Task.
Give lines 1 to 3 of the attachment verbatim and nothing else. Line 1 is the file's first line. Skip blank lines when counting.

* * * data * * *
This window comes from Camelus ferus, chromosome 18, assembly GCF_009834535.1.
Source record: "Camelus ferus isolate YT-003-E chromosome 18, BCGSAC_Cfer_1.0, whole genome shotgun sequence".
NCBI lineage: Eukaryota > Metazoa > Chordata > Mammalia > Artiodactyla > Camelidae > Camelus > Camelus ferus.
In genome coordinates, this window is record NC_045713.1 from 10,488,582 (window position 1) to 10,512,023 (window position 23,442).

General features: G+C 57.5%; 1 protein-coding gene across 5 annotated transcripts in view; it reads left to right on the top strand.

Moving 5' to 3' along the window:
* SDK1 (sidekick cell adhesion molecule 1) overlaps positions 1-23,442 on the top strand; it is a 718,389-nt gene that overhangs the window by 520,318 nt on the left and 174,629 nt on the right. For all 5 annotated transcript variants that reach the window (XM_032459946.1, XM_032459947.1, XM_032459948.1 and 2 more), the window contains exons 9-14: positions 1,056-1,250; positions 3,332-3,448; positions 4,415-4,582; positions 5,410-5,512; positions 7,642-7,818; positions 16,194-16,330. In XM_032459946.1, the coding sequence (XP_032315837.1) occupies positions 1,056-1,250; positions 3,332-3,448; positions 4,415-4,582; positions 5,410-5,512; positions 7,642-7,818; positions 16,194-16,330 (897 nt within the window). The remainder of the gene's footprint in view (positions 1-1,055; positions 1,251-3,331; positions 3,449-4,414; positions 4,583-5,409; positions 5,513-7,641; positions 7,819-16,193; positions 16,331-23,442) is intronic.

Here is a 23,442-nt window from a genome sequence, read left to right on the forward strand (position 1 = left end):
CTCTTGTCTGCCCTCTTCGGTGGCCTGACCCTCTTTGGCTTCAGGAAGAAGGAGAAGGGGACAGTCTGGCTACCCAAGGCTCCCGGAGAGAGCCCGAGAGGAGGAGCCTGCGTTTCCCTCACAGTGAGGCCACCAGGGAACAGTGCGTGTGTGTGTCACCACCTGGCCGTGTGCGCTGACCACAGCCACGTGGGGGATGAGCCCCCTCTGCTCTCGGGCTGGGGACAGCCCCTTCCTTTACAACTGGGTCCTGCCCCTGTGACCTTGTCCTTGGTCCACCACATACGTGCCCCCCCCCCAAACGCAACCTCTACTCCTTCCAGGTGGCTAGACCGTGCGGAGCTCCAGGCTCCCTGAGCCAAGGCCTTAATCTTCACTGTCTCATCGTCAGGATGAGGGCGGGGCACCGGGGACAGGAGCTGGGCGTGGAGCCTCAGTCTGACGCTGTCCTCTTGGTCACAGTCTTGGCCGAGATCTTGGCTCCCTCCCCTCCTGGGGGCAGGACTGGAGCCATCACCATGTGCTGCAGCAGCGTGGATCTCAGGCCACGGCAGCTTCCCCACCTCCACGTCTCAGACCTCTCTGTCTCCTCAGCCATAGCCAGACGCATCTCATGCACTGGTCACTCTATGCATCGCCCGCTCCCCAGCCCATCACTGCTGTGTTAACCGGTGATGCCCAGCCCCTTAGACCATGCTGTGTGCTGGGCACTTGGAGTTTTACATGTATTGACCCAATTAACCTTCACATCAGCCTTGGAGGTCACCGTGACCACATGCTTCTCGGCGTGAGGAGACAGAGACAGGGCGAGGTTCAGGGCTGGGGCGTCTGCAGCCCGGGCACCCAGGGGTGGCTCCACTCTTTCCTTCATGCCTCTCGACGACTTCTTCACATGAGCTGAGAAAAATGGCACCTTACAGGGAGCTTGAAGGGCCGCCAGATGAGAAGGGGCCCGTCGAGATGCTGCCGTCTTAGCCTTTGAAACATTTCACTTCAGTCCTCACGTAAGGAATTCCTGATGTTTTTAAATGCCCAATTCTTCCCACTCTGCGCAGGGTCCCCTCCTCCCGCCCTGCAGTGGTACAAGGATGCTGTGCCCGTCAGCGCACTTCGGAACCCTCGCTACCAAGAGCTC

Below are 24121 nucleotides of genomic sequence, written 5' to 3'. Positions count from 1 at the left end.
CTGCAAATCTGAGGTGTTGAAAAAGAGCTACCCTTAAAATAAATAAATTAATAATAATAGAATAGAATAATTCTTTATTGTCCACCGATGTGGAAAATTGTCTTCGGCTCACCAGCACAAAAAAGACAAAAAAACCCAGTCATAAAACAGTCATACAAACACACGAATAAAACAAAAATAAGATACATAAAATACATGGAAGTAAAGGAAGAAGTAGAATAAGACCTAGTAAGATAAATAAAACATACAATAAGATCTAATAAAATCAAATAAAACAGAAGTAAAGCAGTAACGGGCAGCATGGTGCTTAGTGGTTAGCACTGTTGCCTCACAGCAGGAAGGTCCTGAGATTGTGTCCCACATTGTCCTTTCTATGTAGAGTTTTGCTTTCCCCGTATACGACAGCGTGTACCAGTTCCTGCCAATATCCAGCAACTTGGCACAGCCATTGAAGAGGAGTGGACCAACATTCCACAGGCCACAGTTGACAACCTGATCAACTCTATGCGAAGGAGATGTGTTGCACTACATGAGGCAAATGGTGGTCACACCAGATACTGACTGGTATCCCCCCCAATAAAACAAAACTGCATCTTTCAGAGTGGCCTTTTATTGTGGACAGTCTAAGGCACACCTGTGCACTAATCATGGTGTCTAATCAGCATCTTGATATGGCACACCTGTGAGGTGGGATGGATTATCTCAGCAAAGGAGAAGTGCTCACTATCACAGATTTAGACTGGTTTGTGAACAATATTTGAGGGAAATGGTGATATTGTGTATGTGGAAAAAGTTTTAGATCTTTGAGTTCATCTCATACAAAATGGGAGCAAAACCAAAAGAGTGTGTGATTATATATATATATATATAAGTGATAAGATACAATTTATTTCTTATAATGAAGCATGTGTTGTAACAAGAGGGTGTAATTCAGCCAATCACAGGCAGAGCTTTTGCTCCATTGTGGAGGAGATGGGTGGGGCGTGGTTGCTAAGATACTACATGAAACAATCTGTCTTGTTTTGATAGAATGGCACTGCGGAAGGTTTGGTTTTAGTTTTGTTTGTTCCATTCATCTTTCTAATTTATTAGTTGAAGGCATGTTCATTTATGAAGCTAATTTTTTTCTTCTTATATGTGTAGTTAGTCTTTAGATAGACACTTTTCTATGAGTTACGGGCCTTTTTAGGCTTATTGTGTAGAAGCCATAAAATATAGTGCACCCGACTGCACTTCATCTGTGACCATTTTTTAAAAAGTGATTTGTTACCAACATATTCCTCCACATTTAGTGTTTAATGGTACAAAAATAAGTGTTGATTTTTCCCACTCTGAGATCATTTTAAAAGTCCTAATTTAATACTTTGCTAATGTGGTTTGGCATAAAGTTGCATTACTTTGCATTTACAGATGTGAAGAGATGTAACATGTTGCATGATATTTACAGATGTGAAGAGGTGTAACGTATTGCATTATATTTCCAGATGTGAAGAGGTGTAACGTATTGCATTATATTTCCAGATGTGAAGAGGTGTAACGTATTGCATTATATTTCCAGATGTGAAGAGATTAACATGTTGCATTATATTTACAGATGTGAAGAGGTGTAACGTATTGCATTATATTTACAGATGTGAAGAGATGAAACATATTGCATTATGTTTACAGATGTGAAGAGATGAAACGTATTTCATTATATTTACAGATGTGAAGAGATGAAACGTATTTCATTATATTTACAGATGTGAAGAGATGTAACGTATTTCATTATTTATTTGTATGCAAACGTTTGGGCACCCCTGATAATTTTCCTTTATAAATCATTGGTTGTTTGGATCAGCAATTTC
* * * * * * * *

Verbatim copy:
This window comes from Camelus ferus, chromosome 18, assembly GCF_009834535.1.
Source record: "Camelus ferus isolate YT-003-E chromosome 18, BCGSAC_Cfer_1.0, whole genome shotgun sequence".
NCBI lineage: Eukaryota > Metazoa > Chordata > Mammalia > Artiodactyla > Camelidae > Camelus > Camelus ferus.